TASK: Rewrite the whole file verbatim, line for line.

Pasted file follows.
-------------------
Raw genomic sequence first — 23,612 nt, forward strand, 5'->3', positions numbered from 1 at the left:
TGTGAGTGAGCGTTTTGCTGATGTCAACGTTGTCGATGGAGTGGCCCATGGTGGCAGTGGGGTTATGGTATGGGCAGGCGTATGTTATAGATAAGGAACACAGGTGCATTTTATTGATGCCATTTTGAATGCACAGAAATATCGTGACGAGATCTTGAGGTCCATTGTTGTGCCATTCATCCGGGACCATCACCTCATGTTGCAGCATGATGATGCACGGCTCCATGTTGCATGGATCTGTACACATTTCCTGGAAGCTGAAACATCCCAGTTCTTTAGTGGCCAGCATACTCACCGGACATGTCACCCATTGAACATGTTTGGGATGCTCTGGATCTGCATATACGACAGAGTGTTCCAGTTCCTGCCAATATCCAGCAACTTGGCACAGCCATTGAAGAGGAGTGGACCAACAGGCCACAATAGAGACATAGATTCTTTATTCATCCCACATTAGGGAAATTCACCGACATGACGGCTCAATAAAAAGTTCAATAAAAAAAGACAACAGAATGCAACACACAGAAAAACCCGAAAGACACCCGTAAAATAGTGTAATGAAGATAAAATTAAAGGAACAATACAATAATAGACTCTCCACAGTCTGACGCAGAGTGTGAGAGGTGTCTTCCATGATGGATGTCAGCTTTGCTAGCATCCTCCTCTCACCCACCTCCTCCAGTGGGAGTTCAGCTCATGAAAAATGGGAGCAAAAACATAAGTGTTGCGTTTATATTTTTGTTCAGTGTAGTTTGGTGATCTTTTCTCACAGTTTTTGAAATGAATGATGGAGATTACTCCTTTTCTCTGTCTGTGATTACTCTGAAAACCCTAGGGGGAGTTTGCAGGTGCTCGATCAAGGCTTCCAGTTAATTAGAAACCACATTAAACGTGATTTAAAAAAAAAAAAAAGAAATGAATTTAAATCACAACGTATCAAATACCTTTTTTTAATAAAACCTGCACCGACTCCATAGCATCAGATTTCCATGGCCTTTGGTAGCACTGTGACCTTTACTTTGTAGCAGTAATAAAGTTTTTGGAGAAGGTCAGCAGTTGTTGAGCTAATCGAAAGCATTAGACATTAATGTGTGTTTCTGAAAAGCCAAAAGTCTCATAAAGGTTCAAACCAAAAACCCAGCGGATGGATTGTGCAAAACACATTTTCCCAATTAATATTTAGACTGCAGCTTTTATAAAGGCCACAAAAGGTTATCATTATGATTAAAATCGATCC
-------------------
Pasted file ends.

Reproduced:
Raw genomic sequence first — 23,612 nt, forward strand, 5'->3', positions numbered from 1 at the left:
TGTGAGTGAGCGTTTTGCTGATGTCAACGTTGTCGATGGAGTGGCCCATGGTGGCAGTGGGGTTATGGTATGGGCAGGCGTATGTTATAGATAAGGAACACAGGTGCATTTTATTGATGCCATTTTGAATGCACAGAAATATCGTGACGAGATCTTGAGGTCCATTGTTGTGCCATTCATCCGGGACCATCACCTCATGTTGCAGCATGATGATGCACGGCTCCATGTTGCATGGATCTGTACACATTTCCTGGAAGCTGAAACATCCCAGTTCTTTAGTGGCCAGCATACTCACCGGACATGTCACCCATTGAACATGTTTGGGATGCTCTGGATCTGCATATACGACAGAGTGTTCCAGTTCCTGCCAATATCCAGCAACTTGGCACAGCCATTGAAGAGGAGTGGACCAACAGGCCACAATAGAGACATAGATTCTTTATTCATCCCACATTAGGGAAATTCACCGACATGACGGCTCAATAAAAAGTTCAATAAAAAAAGACAACAGAATGCAACACACAGAAAAACCCGAAAGACACCCGTAAAATAGTGTAATGAAGATAAAATTAAAGGAACAATACAATAATAGACTCTCCACAGTCTGACGCAGAGTGTGAGAGGTGTCTTCCATGATGGATGTCAGCTTTGCTAGCATCCTCCTCTCACCCACCTCCTCCAGTGGGAGTTCAGCTCATGAAAAATGGGAGCAAAAACATAAGTGTTGCGTTTATATTTTTGTTCAGTGTAGTTTGGTGATCTTTTCTCACAGTTTTTGAAATGAATGATGGAGATTACTCCTTTTCTCTGTCTGTGATTACTCTGAAAACCCTAGGGGGAGTTTGCAGGTGCTCGATCAAGGCTTCCAGTTAATTAGAAACCACATTAAACGTGATTTAAAAAAAAAAAAAAGAAATGAATTTAAATCACAACGTATCAAATACCTTTTTTTAATAAAACCTGCACCGACTCCATAGCATCAGATTTCCATGGCCTTTGGTAGCACTGTGACCTTTACTTTGTAGCAGTAATAAAGTTTTTGGAGAAGGTCAGCAGTTGTTGAGCTAATCGAAAGCATTAGACATTAATGTGTGTTTCTGAAAAGCCAAAAGTCTCATAAAGGTTCAAACCAAAAACCCAGCGGATGGATTGTGCAAAACACATTTTCCCAATTAATATTTAGACTGCAGCTTTTATAAAGGCCACAAAAGGTTATCATTATGATTAAAATCGATCC